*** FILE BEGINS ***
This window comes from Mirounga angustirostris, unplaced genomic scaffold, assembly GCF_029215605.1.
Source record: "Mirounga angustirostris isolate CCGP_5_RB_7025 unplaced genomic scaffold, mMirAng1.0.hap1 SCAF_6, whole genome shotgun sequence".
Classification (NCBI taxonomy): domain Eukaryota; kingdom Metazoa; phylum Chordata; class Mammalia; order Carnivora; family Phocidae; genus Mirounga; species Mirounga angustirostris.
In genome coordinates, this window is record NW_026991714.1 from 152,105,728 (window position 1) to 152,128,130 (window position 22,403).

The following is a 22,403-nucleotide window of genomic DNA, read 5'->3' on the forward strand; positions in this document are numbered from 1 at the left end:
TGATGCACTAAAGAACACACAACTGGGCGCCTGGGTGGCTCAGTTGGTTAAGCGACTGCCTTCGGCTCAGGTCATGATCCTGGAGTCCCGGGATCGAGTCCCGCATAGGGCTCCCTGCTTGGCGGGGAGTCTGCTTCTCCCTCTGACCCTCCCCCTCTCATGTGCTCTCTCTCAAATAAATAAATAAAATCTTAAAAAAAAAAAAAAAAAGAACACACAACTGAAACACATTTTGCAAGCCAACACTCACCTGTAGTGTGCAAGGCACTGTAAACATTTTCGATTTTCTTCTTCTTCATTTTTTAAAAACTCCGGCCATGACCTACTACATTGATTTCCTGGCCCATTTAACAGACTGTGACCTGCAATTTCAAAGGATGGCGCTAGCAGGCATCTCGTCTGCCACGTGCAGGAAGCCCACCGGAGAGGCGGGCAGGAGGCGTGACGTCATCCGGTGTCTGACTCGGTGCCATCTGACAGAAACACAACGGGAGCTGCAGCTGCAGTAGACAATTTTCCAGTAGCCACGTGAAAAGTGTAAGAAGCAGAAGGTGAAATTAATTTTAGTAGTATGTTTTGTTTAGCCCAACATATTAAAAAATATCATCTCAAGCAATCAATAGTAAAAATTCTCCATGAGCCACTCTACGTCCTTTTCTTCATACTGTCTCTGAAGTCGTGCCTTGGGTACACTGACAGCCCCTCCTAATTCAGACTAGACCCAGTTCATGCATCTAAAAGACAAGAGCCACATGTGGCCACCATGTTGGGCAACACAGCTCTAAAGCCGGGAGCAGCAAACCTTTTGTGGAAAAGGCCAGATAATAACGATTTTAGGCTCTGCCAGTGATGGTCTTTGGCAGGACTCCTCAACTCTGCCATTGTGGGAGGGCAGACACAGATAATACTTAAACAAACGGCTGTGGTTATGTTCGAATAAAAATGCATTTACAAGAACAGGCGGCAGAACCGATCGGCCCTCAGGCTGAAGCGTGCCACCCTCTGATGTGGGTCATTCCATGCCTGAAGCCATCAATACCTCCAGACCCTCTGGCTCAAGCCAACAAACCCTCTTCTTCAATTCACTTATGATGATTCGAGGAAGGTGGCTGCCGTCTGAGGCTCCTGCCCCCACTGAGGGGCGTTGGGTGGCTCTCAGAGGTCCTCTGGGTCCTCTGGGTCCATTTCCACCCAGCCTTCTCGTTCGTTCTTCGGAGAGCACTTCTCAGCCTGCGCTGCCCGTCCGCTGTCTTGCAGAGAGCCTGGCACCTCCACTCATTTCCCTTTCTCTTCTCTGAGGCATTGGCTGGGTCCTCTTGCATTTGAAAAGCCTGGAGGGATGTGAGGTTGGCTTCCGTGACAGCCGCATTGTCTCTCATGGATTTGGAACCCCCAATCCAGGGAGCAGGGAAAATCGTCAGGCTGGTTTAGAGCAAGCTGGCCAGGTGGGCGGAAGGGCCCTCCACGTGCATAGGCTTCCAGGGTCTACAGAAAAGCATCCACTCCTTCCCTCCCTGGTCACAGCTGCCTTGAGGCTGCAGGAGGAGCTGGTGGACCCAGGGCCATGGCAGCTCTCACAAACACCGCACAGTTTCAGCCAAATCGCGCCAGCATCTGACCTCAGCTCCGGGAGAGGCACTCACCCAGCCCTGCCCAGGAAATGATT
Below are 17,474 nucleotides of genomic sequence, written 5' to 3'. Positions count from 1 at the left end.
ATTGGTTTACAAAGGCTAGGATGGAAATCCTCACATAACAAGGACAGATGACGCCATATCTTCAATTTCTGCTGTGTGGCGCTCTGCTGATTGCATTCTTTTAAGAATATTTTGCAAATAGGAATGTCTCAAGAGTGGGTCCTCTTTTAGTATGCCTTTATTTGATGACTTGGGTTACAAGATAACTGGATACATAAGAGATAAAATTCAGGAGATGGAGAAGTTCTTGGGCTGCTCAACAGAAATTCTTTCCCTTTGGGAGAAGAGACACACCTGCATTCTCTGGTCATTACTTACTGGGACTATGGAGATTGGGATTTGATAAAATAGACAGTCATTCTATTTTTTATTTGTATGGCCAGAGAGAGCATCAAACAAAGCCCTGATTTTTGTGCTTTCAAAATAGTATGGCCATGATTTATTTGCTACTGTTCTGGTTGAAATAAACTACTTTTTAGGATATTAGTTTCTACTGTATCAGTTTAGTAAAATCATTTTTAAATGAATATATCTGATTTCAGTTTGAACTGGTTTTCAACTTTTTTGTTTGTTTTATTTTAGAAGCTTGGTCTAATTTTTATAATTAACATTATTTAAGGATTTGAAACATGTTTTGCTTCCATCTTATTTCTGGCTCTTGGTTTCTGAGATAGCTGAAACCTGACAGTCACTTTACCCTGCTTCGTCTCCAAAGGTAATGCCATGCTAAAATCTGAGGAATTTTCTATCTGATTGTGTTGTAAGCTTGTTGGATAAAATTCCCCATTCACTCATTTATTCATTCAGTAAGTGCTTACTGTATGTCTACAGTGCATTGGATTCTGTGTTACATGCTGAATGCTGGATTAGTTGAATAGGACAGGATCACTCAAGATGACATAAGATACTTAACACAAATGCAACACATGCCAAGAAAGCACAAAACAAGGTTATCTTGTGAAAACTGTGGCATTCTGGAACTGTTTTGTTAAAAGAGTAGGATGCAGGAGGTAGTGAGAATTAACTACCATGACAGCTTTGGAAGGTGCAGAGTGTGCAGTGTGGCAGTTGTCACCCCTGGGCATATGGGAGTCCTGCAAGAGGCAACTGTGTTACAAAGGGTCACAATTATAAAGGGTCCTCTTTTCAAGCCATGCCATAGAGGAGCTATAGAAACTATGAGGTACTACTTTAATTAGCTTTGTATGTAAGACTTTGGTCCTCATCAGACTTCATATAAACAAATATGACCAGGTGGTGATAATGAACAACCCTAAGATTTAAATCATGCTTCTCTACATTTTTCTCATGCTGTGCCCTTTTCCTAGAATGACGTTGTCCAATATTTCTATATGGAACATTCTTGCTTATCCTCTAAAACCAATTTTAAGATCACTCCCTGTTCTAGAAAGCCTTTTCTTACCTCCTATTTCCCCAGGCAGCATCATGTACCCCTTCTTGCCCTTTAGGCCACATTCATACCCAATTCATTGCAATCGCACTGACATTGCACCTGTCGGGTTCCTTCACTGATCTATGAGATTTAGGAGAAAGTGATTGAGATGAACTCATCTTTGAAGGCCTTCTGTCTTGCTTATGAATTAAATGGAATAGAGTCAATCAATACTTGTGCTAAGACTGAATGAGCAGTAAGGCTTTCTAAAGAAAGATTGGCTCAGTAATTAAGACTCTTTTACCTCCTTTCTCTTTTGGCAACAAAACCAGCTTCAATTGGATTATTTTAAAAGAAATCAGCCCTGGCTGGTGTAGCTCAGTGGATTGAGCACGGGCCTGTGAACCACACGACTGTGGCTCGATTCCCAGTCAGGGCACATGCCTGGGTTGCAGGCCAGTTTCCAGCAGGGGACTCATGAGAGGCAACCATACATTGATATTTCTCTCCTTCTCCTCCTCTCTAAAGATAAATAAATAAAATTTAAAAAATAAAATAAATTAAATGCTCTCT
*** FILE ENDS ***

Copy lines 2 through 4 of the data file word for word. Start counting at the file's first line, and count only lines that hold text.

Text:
Source record: "Mirounga angustirostris isolate CCGP_5_RB_7025 unplaced genomic scaffold, mMirAng1.0.hap1 SCAF_6, whole genome shotgun sequence".
Classification (NCBI taxonomy): domain Eukaryota; kingdom Metazoa; phylum Chordata; class Mammalia; order Carnivora; family Phocidae; genus Mirounga; species Mirounga angustirostris.
In genome coordinates, this window is record NW_026991714.1 from 152,105,728 (window position 1) to 152,128,130 (window position 22,403).